36 Following


I love to read and chat about books.  I'm always honest in my reviews and I enjoy  hearing varied opinions and different point of views.

Evenfall (In the Company of Shadows, #1) - Santino Hassell,  Ais ***Possible Spoilers

Whew, where to begin with this one. I guess I'll start with Sin. Sexy, Sexy, Sexy! I don't have enough words to describe how incredibly HOT he is. Here's what Boyd sees when he first encounters Sin: over six feet tall, jet black hair, think long black eyelashes, vivid green eyes, sculptured full lips, high cheekbones, caramel-tinted tan complexion, thin body crafted entirely into muscle, moves like a predator. And this isn't even the half of it.

Ok, ok, onto the story.

Evenfall takes place in a dystopian future after WWIII. Hsin Liu Vega (Sin) is one of the top agents working in a secret division of the government that deals with anti-war/government groups. Sin was trained by his father at the age of eight to become an assassin. He is the best at what he does, however he is also mentally unstable and kills at the drop of a hat. Because of this he is labeled "The Monster". Well, it's no wonder since he was trained to become a killer from the time he was a young boy. Then there are the many other disturbing facts that come out about his childhood and all the cruel and sadistic "punishments" inflicted repeatedly on him by The Agency for his disobedience. They isolate him and mentally and physically torment him. They keep him in a locked box knowing he's claustrophobic and in order to control him, they use a neck collar which emits electric shocks when activated. My poor Sin :(

Anyway, Sin is needed on an extremely important mission but needs a partner to keep him under control. Of course it's difficult to find someone since Sin doesn't get along with anyone and has played a role in the death of his last 4 partners. Now, here comes Boyd!

Boyd Beaulieu, is the introverted son of one of the top officials in The Agency and is recommended for the job. Boyd is the first person not to judge Sin and wants to genuinely work with him. However, Boyd also comes with his own set of emotional baggage. They both begin to realize that they are more alike than they think. They slowly break down each other's walls and begin to trust each ane other. They are also incredibly attracted to one another. The build-up is slow but their chemistry together is crazy good and when they finally do get together, Holy Hell it's scorching! I had a hard time breathing when these two got together.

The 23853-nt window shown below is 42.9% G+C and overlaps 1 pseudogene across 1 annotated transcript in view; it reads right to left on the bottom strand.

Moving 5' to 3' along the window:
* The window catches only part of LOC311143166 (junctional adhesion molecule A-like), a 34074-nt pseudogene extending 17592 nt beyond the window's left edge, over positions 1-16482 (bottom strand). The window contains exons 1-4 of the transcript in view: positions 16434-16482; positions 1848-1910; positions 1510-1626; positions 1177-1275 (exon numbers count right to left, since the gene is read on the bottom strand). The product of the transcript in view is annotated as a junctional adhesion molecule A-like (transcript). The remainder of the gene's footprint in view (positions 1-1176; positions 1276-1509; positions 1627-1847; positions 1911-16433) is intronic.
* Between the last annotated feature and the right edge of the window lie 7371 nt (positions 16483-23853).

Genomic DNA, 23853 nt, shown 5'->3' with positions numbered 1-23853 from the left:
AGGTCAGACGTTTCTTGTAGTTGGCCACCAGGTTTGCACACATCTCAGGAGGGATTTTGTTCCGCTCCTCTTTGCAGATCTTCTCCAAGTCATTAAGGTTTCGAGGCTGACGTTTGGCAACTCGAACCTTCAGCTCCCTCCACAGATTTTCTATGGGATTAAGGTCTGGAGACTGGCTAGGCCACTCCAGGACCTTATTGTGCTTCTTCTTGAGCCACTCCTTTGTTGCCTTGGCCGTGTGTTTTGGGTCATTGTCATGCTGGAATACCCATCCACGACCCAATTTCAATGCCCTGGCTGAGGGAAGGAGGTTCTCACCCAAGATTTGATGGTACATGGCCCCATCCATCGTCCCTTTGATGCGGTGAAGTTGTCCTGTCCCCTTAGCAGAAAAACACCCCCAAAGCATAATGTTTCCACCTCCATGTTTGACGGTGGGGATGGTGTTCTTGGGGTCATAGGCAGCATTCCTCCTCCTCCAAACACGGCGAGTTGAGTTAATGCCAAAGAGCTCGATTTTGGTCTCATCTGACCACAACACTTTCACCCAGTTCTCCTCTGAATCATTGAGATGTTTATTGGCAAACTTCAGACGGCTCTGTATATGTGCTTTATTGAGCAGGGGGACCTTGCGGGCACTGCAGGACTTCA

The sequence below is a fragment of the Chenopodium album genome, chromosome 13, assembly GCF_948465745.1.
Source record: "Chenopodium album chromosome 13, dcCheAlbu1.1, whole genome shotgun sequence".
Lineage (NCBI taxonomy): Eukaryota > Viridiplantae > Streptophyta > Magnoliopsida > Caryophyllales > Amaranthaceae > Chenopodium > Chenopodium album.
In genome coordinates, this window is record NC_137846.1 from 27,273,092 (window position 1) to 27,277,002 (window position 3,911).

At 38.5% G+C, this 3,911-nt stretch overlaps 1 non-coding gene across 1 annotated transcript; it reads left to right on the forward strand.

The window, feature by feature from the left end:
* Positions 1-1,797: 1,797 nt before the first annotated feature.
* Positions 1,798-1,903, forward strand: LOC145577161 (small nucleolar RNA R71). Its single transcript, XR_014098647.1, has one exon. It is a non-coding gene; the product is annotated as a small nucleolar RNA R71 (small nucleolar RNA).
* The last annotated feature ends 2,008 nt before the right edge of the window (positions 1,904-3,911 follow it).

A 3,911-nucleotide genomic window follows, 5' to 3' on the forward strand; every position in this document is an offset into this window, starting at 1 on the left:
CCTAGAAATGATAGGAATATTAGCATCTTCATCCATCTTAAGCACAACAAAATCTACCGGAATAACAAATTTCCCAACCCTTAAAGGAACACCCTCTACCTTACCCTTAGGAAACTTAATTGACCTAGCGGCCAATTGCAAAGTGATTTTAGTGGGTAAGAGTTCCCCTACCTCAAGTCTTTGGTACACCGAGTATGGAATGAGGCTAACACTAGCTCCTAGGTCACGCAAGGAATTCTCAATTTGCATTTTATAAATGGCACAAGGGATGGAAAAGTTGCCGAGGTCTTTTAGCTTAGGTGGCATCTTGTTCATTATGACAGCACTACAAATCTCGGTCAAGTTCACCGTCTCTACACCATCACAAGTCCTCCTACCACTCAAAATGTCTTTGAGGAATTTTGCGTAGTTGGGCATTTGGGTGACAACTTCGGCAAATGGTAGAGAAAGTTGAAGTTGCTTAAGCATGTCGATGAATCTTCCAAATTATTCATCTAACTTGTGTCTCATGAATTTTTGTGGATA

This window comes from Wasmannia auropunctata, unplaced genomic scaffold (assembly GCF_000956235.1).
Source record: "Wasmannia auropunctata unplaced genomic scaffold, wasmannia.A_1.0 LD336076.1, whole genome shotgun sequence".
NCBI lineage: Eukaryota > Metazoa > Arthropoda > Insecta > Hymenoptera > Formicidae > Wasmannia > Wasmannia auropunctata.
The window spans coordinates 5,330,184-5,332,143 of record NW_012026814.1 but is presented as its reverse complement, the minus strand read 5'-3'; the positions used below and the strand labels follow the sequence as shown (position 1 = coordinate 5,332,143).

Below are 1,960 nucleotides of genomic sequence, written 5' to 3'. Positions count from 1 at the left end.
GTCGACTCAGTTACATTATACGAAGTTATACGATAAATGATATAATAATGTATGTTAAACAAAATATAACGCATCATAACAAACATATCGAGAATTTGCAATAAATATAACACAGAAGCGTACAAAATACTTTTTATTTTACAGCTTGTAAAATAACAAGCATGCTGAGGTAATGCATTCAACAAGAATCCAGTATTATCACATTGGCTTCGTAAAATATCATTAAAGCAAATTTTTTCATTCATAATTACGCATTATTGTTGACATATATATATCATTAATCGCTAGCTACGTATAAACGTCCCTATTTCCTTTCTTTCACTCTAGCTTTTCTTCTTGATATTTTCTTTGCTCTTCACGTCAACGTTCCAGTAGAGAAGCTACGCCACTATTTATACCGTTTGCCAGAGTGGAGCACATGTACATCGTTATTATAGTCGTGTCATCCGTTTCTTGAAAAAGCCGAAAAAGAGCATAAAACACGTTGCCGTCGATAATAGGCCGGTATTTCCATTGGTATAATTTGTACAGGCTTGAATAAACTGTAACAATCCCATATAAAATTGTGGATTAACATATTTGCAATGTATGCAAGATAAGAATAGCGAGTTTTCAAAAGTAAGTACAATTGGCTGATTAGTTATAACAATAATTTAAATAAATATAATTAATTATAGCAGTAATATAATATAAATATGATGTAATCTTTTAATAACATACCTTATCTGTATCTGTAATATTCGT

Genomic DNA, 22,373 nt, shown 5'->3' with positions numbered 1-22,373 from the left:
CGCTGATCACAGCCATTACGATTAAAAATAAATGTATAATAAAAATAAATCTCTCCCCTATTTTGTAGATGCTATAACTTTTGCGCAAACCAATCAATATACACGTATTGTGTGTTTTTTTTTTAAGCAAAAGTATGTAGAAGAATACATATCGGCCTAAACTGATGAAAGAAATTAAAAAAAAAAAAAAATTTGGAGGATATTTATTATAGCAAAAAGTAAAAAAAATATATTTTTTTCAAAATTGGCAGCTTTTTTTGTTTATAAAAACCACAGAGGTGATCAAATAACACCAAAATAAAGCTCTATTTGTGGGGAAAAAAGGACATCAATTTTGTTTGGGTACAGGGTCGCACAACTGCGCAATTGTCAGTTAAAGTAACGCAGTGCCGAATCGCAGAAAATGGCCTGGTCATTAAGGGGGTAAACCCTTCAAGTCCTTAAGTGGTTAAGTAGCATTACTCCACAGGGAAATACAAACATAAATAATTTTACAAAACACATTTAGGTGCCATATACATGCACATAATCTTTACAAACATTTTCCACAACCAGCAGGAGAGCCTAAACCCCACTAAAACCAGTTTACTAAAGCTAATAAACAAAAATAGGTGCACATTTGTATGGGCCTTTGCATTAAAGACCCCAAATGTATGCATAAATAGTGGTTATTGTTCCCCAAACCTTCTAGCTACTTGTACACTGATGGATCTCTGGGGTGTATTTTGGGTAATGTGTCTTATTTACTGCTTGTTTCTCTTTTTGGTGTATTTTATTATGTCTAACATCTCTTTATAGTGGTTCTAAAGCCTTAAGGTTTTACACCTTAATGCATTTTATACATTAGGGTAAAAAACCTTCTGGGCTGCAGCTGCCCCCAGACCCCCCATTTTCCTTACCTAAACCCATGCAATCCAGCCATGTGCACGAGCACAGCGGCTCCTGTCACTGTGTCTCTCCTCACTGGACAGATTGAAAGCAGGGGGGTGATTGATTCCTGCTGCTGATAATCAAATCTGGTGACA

This book has a lot going on. There's the government missions and intrigue, Sin and Boyd's internal battles, their growing relationship, their past relationships, their relationships with family and colleagues and all this comes together in an amazing story. Without realizing it, Sin and Boyd open up new sides to each other which neither of them knew existed.

What prevented this from being a 5-star is how wordy and repetitive it is. This drags down the book tremendously. Not only was the content repetitive but I also noticed the same phrases used several times. Boyd's over-analytical and endless inner monologue's were extremely difficult to get through. It just went on and on and sometimes over ridicules things, like how Boyd was going to work an oven. I mean, we really didn't need him analyzing the in and outs of an oven. But I guess that's Boyd. Besides this, I also found myself questioning some of the logic of the decisions that Sin and Boyd made on missions.
There were also scenes that were very unrealistic. I love Sin but it's a bit unbelievable that he can take on a room of 30 armed men and come out of it alive.

One of the most memorable lines that touched me was when Sin was looking at the painting called Atonement. It was a depiction of a boy standing alone in a bombed out city after the war. He was in uniform, covered in dirt and blood and had an empty stare. Sin saw himself. He says the boy, the soldier needed to atone for his actions in the war, for the lives he took and possibly look for a way to make up for what he's done. What I loved was the artist's interpretation. She stated: "Perhaps it is not him who is in need of atonement. Maybe it is....the world. The world, the powers that be....they created a generation of soldiers like him. Boy fighters, child killers, ones who did not have the chance to live before the world armed them and so, they had no idea how to live when the fighting was no longer needed."
Sin indentified with the boy and I guess it was this moment that Sin's pain became so overwhelming to me.

Despite the issues I mentioned above, I loved this book. Sin and Boyd make it all worth it. I loved the plot, the action kept me on the edge of my seat and I can't wait for more.